Ellen Feldman

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Ellen Feldman

Early life and education[edit]

Feldman was born in 1941. She grew up in New Jersey and attended Bryn Mawr College, and graduated with B.A. and an M.A. in modern history. She also worked for a publishing firm in New York City and continued with graduate studies at Columbia University.[1][2]

Personal life[edit]

Feldman currently lives in New York City and East Hampton, New York.[2]


A.K.A. Katherine Walden (1982)

Conjugal Rites (1986)

Looking for Love (1990)

Too Close for Comfort (1994)

Rearview Mirror (1995)

God Bless the Child (1998)

Lucy (2003)

The Boy Who Loved Anne Frank (2005)

Scottsboro (2008)

Next to Love (2011)

The Unwitting (2014)

She has also written under the pseudonyms Amanda Russell and Elizabeth Villars.



Lucy (2003), was about Franklin Roosevelt's love for Lucy Mercer, who was the social secretary of Eleanor Roosevelt, his wife.[1]


Scottsboro was a 2009 novel about the Scottsboro Boys, nine black youths controversially accused of rape. Lionel Shriver in The Telegraph (UK) found it "a pleasure to read" despite the horrors it described.[4] It was shortlisted for the Orange Prize for Fiction in 2009.[5]

Next to Love[edit]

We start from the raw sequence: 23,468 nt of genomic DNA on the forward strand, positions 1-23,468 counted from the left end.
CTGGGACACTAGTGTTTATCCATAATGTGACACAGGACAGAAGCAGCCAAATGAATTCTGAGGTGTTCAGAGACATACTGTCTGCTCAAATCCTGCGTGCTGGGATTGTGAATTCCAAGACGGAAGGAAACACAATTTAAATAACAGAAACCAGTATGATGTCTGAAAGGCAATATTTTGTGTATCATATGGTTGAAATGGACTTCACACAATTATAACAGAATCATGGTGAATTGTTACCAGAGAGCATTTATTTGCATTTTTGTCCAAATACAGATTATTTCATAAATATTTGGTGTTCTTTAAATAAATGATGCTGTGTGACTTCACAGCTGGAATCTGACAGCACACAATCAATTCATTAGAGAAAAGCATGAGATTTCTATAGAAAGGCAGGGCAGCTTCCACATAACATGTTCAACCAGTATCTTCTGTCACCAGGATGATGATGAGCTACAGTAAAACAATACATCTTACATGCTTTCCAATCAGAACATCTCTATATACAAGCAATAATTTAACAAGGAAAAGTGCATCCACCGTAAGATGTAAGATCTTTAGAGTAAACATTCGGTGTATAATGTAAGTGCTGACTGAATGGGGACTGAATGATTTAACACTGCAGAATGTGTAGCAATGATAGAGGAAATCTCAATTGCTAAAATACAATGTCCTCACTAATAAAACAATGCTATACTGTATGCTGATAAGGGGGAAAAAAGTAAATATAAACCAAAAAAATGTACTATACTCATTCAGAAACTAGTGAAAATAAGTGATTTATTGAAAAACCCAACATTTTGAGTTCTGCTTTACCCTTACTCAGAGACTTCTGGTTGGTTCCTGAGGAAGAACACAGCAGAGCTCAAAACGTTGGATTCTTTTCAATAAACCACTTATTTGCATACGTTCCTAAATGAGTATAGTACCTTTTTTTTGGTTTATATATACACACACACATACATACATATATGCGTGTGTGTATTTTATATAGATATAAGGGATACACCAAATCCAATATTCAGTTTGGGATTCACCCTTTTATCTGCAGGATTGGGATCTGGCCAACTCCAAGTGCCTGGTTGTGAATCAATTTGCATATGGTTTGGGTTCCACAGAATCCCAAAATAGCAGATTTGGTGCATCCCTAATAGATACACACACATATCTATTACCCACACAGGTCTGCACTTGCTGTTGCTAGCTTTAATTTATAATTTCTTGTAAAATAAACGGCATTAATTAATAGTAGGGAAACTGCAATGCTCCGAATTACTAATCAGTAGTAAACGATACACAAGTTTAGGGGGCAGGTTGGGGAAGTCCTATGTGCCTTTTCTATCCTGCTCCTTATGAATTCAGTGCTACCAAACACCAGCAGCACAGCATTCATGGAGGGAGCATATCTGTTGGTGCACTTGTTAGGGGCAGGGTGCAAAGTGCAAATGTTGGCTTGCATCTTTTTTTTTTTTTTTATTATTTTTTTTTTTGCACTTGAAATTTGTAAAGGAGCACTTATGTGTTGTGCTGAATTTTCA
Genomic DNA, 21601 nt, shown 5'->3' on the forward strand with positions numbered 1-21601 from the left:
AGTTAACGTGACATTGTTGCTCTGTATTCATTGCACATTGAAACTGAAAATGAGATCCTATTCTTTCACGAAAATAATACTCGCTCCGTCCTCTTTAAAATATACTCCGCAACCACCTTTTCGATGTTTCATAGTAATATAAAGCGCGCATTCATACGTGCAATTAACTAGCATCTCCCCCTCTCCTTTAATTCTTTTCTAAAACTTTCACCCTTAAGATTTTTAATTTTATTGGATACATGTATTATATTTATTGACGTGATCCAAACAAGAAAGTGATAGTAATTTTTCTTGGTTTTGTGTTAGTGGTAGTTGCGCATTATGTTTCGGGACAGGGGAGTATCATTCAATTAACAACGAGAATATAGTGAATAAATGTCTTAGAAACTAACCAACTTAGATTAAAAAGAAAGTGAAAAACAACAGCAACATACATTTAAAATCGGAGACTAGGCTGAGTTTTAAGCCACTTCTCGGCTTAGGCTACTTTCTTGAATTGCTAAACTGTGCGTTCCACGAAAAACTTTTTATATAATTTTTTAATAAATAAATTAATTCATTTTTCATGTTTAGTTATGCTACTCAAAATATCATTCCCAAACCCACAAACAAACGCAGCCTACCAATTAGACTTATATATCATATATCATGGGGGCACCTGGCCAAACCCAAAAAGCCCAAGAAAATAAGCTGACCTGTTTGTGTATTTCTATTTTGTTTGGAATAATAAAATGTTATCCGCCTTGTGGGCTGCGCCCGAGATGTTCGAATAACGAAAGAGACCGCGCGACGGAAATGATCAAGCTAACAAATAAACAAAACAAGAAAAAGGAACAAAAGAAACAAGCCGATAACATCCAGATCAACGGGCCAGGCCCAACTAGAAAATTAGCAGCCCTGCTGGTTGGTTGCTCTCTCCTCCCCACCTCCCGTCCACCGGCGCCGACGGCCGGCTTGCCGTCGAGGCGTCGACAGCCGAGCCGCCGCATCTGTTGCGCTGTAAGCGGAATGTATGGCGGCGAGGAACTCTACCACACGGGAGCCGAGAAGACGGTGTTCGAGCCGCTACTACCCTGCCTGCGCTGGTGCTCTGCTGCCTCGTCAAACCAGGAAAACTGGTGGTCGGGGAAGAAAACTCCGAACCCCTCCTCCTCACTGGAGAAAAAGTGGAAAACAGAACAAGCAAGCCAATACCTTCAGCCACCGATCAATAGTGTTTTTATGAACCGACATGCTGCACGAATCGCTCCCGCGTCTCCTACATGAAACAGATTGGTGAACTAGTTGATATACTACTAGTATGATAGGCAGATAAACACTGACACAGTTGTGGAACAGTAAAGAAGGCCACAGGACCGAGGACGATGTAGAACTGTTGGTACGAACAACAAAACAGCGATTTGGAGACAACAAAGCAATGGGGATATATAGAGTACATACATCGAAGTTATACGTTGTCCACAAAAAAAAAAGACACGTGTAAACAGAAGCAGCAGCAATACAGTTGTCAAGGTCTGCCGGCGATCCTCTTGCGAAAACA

Her novel Next to Love (2011), tells the story of three Massachusetts women from the 1940s to 1960s.[6] It was inspired by the true story of the Bedford Boys, a group of men from around Bedford, Virginia, many of whom were killed in the first few minutes of the D-Day landings.[1][7]


  1. ^ a b c O'Keeffe, Alice (15 July 2011). "Profile:Ellen Feldman". The Bookseller. Retrieved 27 November 2013.
  2. ^ a b "About Ellen". Retrieved 2013-12-06.
  3. ^ http://www.fantasticfiction.co.uk/f/ellen-feldman/
  4. ^ Shriver, Lionel (5 Jul 2008). "Sugar-coating the Scottsboro Boys". The Telegraph (UK). Retrieved 27 November 2013.
  5. ^ https://www.theguardian.com/books/gallery/2009/apr/21/orange-prize-shortlist-books
  6. ^ Churchwell, Sarah (11 November 2011). "Next to Love by Ellen Feldman (review)". The Guardian (UK). Retrieved 27 November 2013.
  7. ^ Jones, Beth (27 Oct 2011). "Next to Love (review)". The Telegraph (UK). Retrieved 27 November 2013.